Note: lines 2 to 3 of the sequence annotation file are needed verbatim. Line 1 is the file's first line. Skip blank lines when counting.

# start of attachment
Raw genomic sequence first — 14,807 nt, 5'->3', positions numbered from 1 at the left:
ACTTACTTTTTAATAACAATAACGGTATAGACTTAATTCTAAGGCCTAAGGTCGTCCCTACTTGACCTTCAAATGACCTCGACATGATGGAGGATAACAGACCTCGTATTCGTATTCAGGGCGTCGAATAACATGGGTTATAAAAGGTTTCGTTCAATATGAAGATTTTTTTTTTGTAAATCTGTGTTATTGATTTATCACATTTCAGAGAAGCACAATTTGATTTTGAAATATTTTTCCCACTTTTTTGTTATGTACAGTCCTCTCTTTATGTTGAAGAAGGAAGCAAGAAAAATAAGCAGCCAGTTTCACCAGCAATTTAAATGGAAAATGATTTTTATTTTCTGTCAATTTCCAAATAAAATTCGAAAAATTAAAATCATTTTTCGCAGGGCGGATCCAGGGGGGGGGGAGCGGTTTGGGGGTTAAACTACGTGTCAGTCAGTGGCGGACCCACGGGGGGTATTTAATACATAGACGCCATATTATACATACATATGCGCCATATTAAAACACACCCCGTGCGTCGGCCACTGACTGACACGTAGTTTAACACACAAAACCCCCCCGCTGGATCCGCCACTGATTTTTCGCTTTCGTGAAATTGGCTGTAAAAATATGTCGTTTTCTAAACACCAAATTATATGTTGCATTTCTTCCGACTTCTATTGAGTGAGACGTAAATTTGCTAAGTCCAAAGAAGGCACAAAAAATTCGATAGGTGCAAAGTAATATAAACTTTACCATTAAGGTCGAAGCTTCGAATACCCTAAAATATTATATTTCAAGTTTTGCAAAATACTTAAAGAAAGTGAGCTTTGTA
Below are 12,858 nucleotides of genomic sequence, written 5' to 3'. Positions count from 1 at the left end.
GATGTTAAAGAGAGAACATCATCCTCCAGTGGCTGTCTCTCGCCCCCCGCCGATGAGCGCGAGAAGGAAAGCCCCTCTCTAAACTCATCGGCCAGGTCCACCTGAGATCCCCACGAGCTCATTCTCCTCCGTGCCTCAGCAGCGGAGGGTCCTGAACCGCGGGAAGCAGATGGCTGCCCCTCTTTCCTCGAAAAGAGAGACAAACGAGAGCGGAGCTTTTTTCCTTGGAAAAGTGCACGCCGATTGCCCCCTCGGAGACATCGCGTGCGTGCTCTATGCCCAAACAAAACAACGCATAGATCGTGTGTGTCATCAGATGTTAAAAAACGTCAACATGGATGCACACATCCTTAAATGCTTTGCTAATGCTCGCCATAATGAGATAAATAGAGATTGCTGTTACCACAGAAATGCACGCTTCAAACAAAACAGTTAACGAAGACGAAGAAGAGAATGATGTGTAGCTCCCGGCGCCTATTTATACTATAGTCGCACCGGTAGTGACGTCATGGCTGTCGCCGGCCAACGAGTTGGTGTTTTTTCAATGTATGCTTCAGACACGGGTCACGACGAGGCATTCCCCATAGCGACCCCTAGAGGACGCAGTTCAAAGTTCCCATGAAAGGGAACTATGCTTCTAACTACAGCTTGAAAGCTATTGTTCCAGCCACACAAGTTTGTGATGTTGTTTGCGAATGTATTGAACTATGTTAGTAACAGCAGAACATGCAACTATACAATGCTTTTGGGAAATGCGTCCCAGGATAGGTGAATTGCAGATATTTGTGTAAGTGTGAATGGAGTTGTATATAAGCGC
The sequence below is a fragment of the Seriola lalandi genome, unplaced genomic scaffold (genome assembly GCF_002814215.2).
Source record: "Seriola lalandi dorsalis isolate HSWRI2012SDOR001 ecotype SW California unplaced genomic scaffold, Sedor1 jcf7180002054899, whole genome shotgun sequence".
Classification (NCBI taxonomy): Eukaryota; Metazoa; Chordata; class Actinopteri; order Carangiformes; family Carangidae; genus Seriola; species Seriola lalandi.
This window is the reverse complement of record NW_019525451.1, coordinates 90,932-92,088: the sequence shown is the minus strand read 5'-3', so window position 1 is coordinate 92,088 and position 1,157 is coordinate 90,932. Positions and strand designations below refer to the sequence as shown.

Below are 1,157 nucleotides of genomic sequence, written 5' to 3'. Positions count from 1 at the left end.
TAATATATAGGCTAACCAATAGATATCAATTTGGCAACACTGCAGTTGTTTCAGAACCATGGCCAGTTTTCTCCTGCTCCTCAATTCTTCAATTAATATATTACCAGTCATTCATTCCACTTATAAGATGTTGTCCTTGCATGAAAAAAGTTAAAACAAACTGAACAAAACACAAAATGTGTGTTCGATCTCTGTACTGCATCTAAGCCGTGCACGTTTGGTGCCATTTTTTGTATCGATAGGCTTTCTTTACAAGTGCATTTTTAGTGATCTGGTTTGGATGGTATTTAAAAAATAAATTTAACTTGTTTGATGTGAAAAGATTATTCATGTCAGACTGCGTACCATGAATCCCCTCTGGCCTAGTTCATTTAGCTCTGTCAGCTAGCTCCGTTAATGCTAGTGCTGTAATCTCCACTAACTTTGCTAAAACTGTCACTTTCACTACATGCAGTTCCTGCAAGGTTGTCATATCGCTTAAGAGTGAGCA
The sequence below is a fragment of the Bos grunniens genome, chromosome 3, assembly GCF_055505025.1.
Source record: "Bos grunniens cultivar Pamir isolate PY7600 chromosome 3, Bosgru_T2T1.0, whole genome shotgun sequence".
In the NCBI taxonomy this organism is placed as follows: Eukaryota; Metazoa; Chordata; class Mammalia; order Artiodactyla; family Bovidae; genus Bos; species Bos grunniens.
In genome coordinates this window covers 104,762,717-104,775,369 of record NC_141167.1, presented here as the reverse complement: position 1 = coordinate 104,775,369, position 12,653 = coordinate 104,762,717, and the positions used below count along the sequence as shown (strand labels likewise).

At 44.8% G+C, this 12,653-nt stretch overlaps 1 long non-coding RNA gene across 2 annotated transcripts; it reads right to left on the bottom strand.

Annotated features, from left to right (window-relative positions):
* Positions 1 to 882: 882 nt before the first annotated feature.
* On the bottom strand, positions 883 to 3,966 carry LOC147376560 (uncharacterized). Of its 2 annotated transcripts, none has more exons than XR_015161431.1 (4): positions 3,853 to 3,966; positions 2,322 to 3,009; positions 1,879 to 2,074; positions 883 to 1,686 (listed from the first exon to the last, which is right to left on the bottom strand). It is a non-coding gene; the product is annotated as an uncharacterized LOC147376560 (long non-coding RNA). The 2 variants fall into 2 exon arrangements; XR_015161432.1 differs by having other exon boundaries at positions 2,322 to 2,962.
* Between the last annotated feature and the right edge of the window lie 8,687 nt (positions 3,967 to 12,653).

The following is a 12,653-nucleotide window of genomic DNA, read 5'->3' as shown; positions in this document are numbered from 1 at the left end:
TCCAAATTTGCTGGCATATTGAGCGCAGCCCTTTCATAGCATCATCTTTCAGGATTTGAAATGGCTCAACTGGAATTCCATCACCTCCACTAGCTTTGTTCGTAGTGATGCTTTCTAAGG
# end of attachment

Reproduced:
ACTTACTTTTTAATAACAATAACGGTATAGACTTAATTCTAAGGCCTAAGGTCGTCCCTACTTGACCTTCAAATGACCTCGACATGATGGAGGATAACAGACCTCGTATTCGTATTCAGGGCGTCGAATAACATGGGTTATAAAAGGTTTCGTTCAATATGAAGATTTTTTTTTTGTAAATCTGTGTTATTGATTTATCACATTTCAGAGAAGCACAATTTGATTTTGAAATATTTTTCCCACTTTTTTGTTATGTACAGTCCTCTCTTTATGTTGAAGAAGGAAGCAAGAAAAATAAGCAGCCAGTTTCACCAGCAATTTAAATGGAAAATGATTTTTATTTTCTGTCAATTTCCAAATAAAATTCGAAAAATTAAAATCATTTTTCGCAGGGCGGATCCAGGGGGGGGGGAGCGGTTTGGGGGTTAAACTACGTGTCAGTCAGTGGCGGACCCACGGGGGGTATTTAATACATAGACGCCATATTATACATACATATGCGCCATATTAAAACACACCCCGTGCGTCGGCCACTGACTGACACGTAGTTTAACACACAAAACCCCCCCGCTGGATCCGCCACTGATTTTTCGCTTTCGTGAAATTGGCTGTAAAAATATGTCGTTTTCTAAACACCAAATTATATGTTGCATTTCTTCCGACTTCTATTGAGTGAGACGTAAATTTGCTAAGTCCAAAGAAGGCACAAAAAATTCGATAGGTGCAAAGTAATATAAACTTTACCATTAAGGTCGAAGCTTCGAATACCCTAAAATATTATATTTCAAGTTTTGCAAAATACTTAAAGAAAGTGAGCTTTGTA
Below are 12,858 nucleotides of genomic sequence, written 5' to 3'. Positions count from 1 at the left end.